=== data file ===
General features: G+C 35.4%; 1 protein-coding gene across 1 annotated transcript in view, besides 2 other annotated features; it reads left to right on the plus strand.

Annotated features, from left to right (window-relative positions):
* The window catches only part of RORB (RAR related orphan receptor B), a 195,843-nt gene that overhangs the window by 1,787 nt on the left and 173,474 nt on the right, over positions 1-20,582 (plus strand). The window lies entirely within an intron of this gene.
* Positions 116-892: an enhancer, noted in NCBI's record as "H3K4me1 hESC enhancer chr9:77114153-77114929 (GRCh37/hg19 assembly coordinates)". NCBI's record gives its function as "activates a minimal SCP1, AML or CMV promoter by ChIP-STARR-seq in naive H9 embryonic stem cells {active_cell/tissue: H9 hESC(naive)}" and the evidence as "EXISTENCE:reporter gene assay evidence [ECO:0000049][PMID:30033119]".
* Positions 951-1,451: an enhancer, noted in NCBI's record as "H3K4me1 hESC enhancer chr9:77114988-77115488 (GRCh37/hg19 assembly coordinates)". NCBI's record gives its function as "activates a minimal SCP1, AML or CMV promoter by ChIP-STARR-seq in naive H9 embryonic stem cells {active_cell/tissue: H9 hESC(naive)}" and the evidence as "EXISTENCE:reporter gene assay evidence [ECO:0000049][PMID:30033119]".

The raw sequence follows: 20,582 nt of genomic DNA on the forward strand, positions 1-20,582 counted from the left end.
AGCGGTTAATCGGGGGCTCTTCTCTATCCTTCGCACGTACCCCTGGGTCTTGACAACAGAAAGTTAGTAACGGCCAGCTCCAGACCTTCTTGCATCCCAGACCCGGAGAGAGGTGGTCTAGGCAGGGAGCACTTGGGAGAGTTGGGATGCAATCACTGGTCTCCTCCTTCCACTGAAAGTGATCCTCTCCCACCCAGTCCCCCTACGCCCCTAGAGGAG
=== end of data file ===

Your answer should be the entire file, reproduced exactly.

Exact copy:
General features: G+C 35.4%; 1 protein-coding gene across 1 annotated transcript in view, besides 2 other annotated features; it reads left to right on the plus strand.

Annotated features, from left to right (window-relative positions):
* The window catches only part of RORB (RAR related orphan receptor B), a 195,843-nt gene that overhangs the window by 1,787 nt on the left and 173,474 nt on the right, over positions 1-20,582 (plus strand). The window lies entirely within an intron of this gene.
* Positions 116-892: an enhancer, noted in NCBI's record as "H3K4me1 hESC enhancer chr9:77114153-77114929 (GRCh37/hg19 assembly coordinates)". NCBI's record gives its function as "activates a minimal SCP1, AML or CMV promoter by ChIP-STARR-seq in naive H9 embryonic stem cells {active_cell/tissue: H9 hESC(naive)}" and the evidence as "EXISTENCE:reporter gene assay evidence [ECO:0000049][PMID:30033119]".
* Positions 951-1,451: an enhancer, noted in NCBI's record as "H3K4me1 hESC enhancer chr9:77114988-77115488 (GRCh37/hg19 assembly coordinates)". NCBI's record gives its function as "activates a minimal SCP1, AML or CMV promoter by ChIP-STARR-seq in naive H9 embryonic stem cells {active_cell/tissue: H9 hESC(naive)}" and the evidence as "EXISTENCE:reporter gene assay evidence [ECO:0000049][PMID:30033119]".

The raw sequence follows: 20,582 nt of genomic DNA on the forward strand, positions 1-20,582 counted from the left end.
AGCGGTTAATCGGGGGCTCTTCTCTATCCTTCGCACGTACCCCTGGGTCTTGACAACAGAAAGTTAGTAACGGCCAGCTCCAGACCTTCTTGCATCCCAGACCCGGAGAGAGGTGGTCTAGGCAGGGAGCACTTGGGAGAGTTGGGATGCAATCACTGGTCTCCTCCTTCCACTGAAAGTGATCCTCTCCCACCCAGTCCCCCTACGCCCCTAGAGGAG